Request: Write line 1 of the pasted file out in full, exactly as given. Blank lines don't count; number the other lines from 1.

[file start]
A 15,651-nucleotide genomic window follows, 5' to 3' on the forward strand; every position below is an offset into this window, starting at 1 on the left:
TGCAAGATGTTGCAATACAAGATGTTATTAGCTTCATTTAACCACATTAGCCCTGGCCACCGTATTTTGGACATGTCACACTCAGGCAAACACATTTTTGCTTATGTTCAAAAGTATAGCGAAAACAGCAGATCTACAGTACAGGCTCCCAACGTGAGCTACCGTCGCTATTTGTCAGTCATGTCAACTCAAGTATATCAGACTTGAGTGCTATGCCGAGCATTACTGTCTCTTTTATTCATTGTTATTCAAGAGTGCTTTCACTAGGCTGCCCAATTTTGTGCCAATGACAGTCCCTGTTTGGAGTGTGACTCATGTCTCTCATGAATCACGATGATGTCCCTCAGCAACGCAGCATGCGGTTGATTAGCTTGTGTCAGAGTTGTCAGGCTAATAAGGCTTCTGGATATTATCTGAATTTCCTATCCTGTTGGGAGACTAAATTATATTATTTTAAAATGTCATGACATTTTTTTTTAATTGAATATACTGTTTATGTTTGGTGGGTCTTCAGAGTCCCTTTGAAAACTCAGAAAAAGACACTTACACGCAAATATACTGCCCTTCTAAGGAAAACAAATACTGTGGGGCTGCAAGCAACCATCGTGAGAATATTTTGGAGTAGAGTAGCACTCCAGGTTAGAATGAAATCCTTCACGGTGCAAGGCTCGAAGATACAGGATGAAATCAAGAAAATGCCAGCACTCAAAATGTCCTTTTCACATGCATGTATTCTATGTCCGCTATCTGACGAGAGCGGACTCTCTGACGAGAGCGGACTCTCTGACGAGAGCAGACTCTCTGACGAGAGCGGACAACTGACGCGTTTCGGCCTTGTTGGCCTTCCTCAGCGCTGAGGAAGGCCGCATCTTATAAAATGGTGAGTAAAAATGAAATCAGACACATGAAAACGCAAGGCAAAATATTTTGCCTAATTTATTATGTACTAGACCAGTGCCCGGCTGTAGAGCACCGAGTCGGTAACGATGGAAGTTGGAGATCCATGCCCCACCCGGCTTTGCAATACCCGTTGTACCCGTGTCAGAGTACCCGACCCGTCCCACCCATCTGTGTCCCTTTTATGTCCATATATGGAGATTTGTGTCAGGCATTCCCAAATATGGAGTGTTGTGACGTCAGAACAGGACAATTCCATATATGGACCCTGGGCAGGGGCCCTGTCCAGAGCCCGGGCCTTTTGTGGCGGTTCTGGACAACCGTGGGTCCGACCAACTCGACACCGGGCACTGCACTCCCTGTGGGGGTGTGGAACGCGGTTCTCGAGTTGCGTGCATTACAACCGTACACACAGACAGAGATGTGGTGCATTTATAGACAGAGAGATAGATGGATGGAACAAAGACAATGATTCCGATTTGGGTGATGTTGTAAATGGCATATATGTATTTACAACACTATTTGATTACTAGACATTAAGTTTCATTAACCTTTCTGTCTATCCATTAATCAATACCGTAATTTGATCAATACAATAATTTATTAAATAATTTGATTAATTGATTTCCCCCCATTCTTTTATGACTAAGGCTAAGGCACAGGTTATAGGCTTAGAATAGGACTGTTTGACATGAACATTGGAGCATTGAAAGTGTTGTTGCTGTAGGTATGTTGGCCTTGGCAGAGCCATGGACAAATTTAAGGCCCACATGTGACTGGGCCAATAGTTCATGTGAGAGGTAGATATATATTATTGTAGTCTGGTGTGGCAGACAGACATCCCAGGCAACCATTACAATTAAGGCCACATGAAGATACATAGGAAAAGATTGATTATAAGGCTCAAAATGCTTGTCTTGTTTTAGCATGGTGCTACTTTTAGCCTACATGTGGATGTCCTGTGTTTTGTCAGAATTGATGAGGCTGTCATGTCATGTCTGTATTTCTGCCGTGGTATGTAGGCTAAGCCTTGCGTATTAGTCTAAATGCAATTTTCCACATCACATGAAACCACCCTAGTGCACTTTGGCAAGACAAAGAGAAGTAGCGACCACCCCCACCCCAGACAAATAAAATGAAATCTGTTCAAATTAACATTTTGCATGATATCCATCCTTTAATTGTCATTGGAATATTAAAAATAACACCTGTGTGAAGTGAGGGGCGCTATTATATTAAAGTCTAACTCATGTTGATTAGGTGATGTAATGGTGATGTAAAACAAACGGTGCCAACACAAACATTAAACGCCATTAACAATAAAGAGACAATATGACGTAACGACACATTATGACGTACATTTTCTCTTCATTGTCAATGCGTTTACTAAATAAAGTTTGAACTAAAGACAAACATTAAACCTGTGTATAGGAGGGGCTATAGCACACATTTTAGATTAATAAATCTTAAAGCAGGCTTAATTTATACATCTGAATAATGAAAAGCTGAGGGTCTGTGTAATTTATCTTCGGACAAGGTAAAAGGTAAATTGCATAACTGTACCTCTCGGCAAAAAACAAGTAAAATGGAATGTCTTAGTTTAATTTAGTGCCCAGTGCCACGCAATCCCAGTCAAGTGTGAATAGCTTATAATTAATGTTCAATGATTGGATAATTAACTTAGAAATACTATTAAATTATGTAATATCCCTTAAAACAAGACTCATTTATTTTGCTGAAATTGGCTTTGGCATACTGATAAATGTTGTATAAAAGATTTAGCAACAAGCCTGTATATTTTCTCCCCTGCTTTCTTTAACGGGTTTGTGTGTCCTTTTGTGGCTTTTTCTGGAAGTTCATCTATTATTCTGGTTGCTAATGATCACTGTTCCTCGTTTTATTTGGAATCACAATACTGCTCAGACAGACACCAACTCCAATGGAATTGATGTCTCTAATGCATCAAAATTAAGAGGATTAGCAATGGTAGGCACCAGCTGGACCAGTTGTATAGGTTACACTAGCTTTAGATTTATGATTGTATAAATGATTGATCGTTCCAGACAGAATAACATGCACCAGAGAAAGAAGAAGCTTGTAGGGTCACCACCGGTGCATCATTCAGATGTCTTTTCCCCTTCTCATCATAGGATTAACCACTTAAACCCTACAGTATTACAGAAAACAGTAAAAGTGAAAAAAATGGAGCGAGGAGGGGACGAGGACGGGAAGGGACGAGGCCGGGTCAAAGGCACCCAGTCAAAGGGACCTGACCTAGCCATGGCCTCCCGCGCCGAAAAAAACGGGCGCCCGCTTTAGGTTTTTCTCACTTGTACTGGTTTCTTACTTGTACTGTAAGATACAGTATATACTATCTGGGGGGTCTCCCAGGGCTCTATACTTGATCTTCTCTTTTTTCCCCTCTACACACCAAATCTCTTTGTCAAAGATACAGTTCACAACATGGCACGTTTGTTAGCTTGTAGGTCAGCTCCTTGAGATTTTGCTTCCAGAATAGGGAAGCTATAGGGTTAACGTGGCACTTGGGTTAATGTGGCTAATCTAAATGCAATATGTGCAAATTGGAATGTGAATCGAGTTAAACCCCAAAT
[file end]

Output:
A 15,651-nucleotide genomic window follows, 5' to 3' on the forward strand; every position below is an offset into this window, starting at 1 on the left: